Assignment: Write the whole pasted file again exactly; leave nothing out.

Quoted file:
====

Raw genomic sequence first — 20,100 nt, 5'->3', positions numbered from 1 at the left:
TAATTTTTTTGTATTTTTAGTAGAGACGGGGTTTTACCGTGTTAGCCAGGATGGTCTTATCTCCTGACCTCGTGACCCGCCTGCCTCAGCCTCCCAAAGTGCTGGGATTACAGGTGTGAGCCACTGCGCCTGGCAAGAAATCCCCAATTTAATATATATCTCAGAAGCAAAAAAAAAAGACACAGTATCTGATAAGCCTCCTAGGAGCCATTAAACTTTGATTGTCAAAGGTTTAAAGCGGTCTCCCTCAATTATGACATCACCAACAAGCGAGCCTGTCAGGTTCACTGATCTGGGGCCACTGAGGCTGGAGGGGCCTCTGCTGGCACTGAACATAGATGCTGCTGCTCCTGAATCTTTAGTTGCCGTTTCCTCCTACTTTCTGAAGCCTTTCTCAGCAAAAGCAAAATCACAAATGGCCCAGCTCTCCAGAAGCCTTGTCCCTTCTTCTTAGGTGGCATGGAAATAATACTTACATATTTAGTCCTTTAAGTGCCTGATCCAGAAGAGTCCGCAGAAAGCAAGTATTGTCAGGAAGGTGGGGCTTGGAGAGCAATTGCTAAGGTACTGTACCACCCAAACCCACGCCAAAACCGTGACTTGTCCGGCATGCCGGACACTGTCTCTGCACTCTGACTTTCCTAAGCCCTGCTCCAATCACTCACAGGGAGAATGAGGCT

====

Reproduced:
Raw genomic sequence first — 20,100 nt, 5'->3', positions numbered from 1 at the left:
TAATTTTTTTGTATTTTTAGTAGAGACGGGGTTTTACCGTGTTAGCCAGGATGGTCTTATCTCCTGACCTCGTGACCCGCCTGCCTCAGCCTCCCAAAGTGCTGGGATTACAGGTGTGAGCCACTGCGCCTGGCAAGAAATCCCCAATTTAATATATATCTCAGAAGCAAAAAAAAAAGACACAGTATCTGATAAGCCTCCTAGGAGCCATTAAACTTTGATTGTCAAAGGTTTAAAGCGGTCTCCCTCAATTATGACATCACCAACAAGCGAGCCTGTCAGGTTCACTGATCTGGGGCCACTGAGGCTGGAGGGGCCTCTGCTGGCACTGAACATAGATGCTGCTGCTCCTGAATCTTTAGTTGCCGTTTCCTCCTACTTTCTGAAGCCTTTCTCAGCAAAAGCAAAATCACAAATGGCCCAGCTCTCCAGAAGCCTTGTCCCTTCTTCTTAGGTGGCATGGAAATAATACTTACATATTTAGTCCTTTAAGTGCCTGATCCAGAAGAGTCCGCAGAAAGCAAGTATTGTCAGGAAGGTGGGGCTTGGAGAGCAATTGCTAAGGTACTGTACCACCCAAACCCACGCCAAAACCGTGACTTGTCCGGCATGCCGGACACTGTCTCTGCACTCTGACTTTCCTAAGCCCTGCTCCAATCACTCACAGGGAGAATGAGGCT